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My Week in the Mental Hospital

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My Week in the Mental Hospital

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“I want to kill myself.”

Four words young people use so commonly when they are overwhelmed, followed by a soft chuckle. There was a point in my life where I meant those words, and even attempted to take my own life. I have always struggled with depression, and being in an emotionally and physically abusive relationship did not help.

This caused me to be admitted in a mental hospital for a week.

I know that comes with a negative connotation. But lives are at stake here.

Depression has always been a constant battle I had to live with. At the age of eight, I was in talk therapy to treat it. It was passed down by my mother, another victim who struggles with it to this day. I grew up having a very low self esteem. I did not think I was worth being loved and I was very insecure and uncomfortable in my own skin. I found it was hard to find motivation to do anything and I was in a constant state of sadness and anger.

When I was in an abusive relationship, my mental health started to get a lot worse. I made excuses for the way that person treated me, because at the time, I didn’t think anyone else would love me, and I was conditioned to think everything was my fault.

According to the American Foundation for Suicide Prevention, suicide is the tenth leading cause of death in the United States. It is also the second leading cause of death between the ages of 15 and 34. In 2017, there were a total of 1,300,ooo suicide attempts within the nation, and 90 percent of all attempts were related to a mental illness. It only makes sense that pubic psychiatric facilities should be funded and equipped to treat inpatients of this age group. However, this is not always the case due to insurance companies trying to reduce costs by any means.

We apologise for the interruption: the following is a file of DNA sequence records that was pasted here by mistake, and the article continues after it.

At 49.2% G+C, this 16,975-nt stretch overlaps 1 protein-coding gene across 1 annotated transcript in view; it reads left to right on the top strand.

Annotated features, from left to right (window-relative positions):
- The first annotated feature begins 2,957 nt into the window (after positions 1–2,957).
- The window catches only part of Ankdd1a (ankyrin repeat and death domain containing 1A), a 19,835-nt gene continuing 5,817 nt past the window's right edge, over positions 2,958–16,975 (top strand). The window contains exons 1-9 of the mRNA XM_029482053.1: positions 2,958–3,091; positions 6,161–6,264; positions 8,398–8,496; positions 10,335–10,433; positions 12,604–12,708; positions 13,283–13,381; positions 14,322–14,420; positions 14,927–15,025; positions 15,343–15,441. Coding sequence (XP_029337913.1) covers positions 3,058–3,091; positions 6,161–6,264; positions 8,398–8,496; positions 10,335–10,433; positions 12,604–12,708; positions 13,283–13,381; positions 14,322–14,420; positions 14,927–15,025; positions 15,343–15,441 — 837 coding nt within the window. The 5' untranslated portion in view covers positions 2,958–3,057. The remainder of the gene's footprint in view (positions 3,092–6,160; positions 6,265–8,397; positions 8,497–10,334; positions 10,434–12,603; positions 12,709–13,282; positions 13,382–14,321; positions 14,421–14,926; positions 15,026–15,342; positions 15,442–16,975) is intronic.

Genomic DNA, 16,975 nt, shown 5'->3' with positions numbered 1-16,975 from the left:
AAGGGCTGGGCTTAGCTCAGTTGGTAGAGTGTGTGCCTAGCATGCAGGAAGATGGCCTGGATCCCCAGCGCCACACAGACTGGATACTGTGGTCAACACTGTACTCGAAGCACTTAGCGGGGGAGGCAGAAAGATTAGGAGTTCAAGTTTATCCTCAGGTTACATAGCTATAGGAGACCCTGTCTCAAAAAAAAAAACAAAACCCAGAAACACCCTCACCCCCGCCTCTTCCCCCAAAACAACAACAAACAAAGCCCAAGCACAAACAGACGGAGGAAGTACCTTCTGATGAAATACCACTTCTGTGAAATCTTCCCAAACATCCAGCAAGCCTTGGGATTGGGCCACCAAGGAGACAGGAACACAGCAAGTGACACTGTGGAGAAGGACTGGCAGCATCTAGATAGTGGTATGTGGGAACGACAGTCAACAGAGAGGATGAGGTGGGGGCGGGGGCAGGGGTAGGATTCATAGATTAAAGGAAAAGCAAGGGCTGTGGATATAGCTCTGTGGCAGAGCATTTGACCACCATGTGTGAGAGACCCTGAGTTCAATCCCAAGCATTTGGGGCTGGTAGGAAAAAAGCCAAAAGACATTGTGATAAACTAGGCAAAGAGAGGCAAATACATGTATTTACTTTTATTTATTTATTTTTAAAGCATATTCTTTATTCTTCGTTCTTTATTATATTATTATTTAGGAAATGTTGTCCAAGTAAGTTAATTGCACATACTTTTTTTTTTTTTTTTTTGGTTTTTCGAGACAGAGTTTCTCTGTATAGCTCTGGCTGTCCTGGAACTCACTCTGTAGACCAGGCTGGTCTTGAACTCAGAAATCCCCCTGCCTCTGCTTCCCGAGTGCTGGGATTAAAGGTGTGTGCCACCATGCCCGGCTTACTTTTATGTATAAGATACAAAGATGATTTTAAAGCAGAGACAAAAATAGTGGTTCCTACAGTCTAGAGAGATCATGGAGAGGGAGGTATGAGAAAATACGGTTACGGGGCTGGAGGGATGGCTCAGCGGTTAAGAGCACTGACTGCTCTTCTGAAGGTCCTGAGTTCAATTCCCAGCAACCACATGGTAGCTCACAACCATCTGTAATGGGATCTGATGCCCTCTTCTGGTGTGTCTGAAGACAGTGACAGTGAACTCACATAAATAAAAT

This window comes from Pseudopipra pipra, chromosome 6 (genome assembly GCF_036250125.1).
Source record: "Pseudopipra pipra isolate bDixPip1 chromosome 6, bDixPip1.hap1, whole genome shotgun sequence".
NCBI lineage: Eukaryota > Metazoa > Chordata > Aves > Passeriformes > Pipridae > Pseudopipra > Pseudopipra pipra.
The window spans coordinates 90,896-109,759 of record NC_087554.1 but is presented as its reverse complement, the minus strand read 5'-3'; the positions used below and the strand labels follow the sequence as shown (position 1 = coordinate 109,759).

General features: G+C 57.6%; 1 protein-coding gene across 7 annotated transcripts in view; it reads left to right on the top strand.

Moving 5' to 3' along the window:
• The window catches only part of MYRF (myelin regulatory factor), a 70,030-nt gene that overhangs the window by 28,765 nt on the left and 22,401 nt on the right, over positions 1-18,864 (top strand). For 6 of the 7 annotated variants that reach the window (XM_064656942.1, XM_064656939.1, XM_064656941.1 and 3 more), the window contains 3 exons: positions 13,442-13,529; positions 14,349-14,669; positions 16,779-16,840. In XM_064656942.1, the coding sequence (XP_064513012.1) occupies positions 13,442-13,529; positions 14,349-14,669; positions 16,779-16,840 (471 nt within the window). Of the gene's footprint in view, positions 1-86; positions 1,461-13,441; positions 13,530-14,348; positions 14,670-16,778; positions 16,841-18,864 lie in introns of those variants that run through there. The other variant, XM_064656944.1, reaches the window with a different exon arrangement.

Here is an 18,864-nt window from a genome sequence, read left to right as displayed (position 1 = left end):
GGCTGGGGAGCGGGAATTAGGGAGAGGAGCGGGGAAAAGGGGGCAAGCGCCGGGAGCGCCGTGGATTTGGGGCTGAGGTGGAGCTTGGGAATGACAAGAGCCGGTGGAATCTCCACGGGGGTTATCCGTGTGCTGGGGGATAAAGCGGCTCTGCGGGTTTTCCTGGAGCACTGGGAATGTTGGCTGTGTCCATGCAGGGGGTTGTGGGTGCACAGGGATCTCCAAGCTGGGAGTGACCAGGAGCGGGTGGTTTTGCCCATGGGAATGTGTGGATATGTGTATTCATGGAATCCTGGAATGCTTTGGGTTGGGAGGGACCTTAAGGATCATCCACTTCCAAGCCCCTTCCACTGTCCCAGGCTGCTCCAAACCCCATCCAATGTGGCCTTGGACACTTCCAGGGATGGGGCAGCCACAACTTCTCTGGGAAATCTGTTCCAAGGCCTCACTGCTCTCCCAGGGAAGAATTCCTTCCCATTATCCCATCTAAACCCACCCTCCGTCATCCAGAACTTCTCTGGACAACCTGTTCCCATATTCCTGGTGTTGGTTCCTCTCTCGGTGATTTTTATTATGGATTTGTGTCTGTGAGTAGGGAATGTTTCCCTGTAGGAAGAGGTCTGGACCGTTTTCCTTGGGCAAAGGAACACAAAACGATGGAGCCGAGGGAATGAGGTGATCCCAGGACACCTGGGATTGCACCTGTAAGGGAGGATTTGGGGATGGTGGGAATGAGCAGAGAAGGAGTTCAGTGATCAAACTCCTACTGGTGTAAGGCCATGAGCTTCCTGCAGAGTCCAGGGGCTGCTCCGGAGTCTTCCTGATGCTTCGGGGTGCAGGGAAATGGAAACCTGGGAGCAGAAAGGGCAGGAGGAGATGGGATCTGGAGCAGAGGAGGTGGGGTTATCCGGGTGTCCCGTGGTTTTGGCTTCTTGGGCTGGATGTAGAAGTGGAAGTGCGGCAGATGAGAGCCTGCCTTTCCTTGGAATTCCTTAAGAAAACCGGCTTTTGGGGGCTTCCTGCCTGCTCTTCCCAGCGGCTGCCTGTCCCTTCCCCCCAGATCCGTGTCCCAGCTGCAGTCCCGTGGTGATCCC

The fact in New York City, according to Domestic Violence Shelters.org, one in three women experience some kind of abuse in their romantic relationships, including verbal and emotional abuse. A lot of these women end up in some kind of psychiatric facility or shelter. 

I was in a constant fight with my boyfriend. Once my younger sister found out he had been physically abusive with me, and my parents were fed up with my behavior, I decided I had enough of it all.

Thankfully, my parents busted through the bathroom before I was able to hurt myself in any way.

My sister, Paola Lopez, was the one who urged my parents to cal 9-1-1 and get me admitted as an inpatient in the hospital.

I did not like this idea at all, and I was really afraid because of the way I’ve seen mental institutions on TV.

But she looked at me and said “If you love me, you would do this. You need help,”and I agreed.

I can say my sister is one of the most important people in my life and if it wasn’t for her I don’t know where I would be.

“I knew I couldn’t control the situation and you needed help beyond what I could help you with, also I knew I would be scared all night and I couldn’t go through trying to save you again,” Lopez said.

Once I got there, I was changed into blue scrubs, and nurses packed away my personal belongings. I was giving my room I was left to rest. I looked at the four white walls at 4 a.m. and cried practically the whole night. I was afraid of what was to come and did not know what to expect.

The layout of the  hospital was in a square and had a dinning area, a TV room, a very small court yard, an arts and craft room and a small mediation room filled with posters of the beach and a single comfortable chair.

The area was called the Behavioral Health Unit in the hospital.

I had a meeting with my doctor the day after I was admitted. Seeing the people around me before I entered her office made me feel very out of place. There were people a lot older than me giving nurses a very hard time and even throwing objects at them. My doctor sat with me for a talk therapy session. I let her in on how I felt to some extent. I was feeling hopeless and suicidal. I left out  a lot of details including the abuse I was experiencing because I was not that comfortable with her since it was our first session. The doctor than told me I needed time. She advised me to to attend group sessions and take my medication.

She told me that they were going to decide when I was allowed to leave according to how much I progressed during my stay. The more I left my room, took my medication and looked better, the faster I’d get out.